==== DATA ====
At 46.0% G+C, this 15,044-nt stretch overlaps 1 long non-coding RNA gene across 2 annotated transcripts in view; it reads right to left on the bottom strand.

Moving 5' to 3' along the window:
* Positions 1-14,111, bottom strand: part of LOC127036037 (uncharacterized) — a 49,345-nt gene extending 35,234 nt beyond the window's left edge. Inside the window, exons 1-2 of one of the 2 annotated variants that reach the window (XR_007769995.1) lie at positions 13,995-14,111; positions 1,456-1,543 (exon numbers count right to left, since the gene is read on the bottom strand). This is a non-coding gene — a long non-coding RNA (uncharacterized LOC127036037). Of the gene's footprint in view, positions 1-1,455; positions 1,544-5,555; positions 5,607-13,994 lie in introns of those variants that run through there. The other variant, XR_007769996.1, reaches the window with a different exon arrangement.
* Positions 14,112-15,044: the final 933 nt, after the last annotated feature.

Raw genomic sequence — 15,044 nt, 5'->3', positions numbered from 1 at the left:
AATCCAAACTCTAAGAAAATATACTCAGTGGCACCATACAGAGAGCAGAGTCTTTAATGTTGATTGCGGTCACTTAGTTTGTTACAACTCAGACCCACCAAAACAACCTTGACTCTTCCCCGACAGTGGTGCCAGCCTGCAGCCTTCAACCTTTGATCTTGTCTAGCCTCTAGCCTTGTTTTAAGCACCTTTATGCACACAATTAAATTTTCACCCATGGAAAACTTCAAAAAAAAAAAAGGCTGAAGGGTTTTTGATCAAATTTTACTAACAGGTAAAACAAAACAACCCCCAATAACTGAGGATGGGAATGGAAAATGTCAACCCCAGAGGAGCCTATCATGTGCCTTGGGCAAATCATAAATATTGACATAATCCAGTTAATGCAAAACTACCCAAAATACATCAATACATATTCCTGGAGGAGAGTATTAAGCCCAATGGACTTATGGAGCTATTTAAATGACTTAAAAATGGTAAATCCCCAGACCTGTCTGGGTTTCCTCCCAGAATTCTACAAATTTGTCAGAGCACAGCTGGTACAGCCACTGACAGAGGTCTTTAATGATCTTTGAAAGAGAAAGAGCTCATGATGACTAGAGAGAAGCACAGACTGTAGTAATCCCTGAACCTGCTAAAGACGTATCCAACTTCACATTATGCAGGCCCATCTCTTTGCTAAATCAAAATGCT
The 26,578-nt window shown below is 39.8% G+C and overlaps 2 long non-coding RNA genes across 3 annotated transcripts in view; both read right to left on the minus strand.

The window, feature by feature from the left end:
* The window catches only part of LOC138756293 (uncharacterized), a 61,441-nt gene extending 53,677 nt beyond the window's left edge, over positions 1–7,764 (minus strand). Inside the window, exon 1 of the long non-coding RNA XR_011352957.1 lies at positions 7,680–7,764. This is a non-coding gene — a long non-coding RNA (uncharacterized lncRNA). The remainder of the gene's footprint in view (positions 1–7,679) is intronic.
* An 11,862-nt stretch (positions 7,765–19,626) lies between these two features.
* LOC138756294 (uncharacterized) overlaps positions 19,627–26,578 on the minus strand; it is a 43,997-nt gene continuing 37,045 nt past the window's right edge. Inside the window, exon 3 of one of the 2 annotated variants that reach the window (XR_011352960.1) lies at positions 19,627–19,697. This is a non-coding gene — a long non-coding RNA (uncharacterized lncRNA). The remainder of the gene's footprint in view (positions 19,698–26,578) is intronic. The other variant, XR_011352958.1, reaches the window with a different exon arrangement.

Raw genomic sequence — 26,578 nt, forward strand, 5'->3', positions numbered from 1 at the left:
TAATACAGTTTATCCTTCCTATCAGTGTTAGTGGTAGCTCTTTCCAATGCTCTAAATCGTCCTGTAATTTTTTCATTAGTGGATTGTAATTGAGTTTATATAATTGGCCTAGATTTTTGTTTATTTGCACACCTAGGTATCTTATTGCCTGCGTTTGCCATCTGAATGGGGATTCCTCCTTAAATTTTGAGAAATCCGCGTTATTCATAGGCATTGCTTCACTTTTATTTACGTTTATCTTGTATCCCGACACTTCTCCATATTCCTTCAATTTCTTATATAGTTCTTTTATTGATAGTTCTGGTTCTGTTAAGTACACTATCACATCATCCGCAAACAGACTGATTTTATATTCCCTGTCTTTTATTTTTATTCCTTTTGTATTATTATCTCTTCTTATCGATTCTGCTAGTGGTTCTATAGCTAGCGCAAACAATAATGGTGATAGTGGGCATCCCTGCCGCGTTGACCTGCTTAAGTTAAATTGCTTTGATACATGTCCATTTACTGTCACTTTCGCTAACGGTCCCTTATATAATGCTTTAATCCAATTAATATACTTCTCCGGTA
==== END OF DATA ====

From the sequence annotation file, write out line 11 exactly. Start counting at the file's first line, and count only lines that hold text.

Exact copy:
* LOC138756294 (uncharacterized) overlaps positions 19,627–26,578 on the minus strand; it is a 43,997-nt gene continuing 37,045 nt past the window's right edge. Inside the window, exon 3 of one of the 2 annotated variants that reach the window (XR_011352960.1) lies at positions 19,627–19,697. This is a non-coding gene — a long non-coding RNA (uncharacterized lncRNA). The remainder of the gene's footprint in view (positions 19,698–26,578) is intronic. The other variant, XR_011352958.1, reaches the window with a different exon arrangement.